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    A lame but practical rationalization: The turbolifts were at that point malfunctioning, and would later be taken offline. Scotty got sent to the bridge accidentally, or it was the closest he could get to sickbay.

    A less lame, more dramatic rationalization: It was Peter's dying request to be taken to the bridge and/or to see the admiral. Scotty knew the kid didn't have a chance, so he fulfilled it.
     
  15. Workbee

    Workbee Commander Red Shirt

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    Or another possible rationalization -- during the attack McCoy got trapped in one of the lifts, or at least diverted to a different deck. Shortly before the attack he was seen on the bridge, I think can be seen entering a turbolift shortly after the firing begins -- presumably headed for sickbay.

    Scotty may have brought Peter to sickbay initially. Upon learning that McCoy wasn't there and the staff did not seem to know where he was, elected to take Peter to McCoy's last known location (the bridge) rather than letting him go through the triage process.

    Seeing as how there were more injured than there were beds, Scotty may not be acting completely irrationally. Had he left Peter to whatever doctor / nurses were on staff, Peter may have died at the table before McCoy even got to him (or worse, on the floor next to a table). If the cadets did run as Scotty asserts, it is likely that the injured had all gotten to sickbay in advance, meaning that the beds were already full and staff overloaded before Scotty even got Preston out of Engineering. When we finally do see them in sickbay, they are in the main diagnostic room, suggesting that scotty got McCoy, and possibly with influence from Admiral Kirk, to bump Preston to top priority.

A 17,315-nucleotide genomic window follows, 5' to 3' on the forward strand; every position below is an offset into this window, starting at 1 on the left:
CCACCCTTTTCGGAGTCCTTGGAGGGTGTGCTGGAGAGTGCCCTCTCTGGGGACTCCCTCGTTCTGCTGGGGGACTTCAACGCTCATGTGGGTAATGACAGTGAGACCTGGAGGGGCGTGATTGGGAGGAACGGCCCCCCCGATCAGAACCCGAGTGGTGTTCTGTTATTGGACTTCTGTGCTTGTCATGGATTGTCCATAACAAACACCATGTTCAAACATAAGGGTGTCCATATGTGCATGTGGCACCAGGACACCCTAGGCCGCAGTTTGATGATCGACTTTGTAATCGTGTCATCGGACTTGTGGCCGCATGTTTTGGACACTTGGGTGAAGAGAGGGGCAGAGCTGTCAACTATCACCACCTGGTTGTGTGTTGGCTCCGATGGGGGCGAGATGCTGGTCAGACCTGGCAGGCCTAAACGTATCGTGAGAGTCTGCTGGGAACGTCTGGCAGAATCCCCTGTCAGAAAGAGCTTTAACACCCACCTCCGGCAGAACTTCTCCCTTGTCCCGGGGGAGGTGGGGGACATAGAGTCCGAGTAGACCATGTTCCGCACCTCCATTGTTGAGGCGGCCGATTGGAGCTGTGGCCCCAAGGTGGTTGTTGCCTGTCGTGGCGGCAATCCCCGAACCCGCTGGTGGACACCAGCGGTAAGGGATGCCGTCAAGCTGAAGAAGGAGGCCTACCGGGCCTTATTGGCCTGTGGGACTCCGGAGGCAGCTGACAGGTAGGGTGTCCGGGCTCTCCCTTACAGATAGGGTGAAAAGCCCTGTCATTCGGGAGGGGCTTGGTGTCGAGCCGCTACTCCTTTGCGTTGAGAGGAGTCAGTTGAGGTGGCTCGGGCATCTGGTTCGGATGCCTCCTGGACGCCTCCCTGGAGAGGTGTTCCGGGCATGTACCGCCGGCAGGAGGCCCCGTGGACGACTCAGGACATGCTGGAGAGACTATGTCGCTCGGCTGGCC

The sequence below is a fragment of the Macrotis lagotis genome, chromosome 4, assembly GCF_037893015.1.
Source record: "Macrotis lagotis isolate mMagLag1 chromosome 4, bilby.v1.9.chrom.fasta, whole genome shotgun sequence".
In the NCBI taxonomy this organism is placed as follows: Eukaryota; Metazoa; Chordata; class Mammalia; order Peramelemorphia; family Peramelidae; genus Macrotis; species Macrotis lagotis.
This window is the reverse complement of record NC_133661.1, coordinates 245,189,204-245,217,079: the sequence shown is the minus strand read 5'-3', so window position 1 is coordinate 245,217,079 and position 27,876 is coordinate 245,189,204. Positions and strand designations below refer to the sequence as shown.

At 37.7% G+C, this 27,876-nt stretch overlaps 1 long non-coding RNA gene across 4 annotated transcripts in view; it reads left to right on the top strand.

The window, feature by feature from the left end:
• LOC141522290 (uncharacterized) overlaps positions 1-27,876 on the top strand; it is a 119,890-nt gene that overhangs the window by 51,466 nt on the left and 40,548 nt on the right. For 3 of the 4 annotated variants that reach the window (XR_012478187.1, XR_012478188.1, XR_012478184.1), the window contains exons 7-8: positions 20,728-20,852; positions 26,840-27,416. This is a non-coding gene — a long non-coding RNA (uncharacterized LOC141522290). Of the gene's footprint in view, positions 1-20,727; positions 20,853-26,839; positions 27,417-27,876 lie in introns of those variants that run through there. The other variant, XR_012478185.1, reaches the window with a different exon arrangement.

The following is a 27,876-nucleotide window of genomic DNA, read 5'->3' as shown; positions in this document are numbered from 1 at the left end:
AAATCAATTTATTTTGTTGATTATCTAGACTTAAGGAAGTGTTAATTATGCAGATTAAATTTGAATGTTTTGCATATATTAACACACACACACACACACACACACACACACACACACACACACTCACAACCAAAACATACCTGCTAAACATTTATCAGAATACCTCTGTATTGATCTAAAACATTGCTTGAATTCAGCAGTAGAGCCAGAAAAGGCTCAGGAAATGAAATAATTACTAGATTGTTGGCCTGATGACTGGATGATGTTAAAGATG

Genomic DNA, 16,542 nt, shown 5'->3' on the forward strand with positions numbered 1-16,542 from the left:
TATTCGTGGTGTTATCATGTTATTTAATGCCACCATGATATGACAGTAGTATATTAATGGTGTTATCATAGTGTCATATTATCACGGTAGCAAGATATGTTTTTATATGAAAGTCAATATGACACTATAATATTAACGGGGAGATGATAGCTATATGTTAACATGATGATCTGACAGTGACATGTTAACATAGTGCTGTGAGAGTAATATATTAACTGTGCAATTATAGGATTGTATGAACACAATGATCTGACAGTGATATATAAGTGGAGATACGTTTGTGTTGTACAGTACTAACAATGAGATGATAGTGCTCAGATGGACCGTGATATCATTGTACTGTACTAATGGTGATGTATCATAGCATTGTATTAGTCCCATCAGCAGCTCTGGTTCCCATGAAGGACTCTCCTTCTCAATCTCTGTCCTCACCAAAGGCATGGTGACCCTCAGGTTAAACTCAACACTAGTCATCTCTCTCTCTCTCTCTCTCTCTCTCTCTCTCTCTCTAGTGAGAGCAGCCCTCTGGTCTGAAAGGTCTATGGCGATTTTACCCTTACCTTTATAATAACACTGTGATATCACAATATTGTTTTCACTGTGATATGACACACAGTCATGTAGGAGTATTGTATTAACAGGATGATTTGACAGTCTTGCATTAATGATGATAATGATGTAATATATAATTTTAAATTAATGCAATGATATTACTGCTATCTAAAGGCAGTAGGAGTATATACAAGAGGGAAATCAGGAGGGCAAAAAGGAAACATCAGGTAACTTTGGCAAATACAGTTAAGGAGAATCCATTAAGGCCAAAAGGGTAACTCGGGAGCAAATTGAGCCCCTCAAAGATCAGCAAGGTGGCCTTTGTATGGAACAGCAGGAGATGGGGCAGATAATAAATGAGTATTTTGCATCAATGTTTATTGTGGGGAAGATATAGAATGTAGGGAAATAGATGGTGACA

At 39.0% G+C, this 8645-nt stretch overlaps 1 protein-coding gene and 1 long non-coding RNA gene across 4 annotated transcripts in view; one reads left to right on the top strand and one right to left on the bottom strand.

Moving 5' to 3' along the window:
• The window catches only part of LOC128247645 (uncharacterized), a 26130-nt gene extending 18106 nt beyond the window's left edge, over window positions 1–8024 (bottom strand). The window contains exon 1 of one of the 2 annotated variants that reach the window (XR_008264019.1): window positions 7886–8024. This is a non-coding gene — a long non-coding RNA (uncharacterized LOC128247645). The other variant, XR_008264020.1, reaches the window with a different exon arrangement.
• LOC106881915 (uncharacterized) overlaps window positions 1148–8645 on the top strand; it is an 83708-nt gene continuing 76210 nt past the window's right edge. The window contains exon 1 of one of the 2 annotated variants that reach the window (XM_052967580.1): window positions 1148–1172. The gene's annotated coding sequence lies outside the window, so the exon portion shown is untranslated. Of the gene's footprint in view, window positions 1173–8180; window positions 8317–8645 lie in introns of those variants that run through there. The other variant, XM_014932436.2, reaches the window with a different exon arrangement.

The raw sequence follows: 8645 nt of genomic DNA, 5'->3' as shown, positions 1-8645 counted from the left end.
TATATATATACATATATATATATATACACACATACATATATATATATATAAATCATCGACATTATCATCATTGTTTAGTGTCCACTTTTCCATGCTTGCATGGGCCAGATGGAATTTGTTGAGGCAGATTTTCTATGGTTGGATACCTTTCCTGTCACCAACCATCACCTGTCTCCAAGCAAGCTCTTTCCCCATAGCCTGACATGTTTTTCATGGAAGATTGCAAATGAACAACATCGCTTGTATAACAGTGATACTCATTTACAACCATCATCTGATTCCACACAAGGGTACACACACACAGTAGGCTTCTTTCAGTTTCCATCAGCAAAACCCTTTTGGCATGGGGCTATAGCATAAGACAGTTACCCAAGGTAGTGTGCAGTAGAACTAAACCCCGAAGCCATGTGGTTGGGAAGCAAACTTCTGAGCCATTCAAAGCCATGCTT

16. jpv2000

    jpv2000 Captain Captain

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    This is the explanation I've always went with.
     
  17. CorporalCaptain

    CorporalCaptain Admiral Admiral

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    It plays to me like this was sorta Scotty's point to Kirk. That said, Scotty knows what it's like to sit in the big chair, and I don't think he would blame Kirk for everything that happened; Khan had gotten the better of Kirk, pure and simple. In that sense, Scotty's really reminding Kirk of the price of everything that's happening, I think.

    Also, the scene makes sense to me only if Scotty already knows that Peter's wounds are surely fatal.

    Not to mention, no doubt Scotty was just really grief stricken, and in shock, as others have said.
     
  18. CaptPapa

    CaptPapa Commander Red Shirt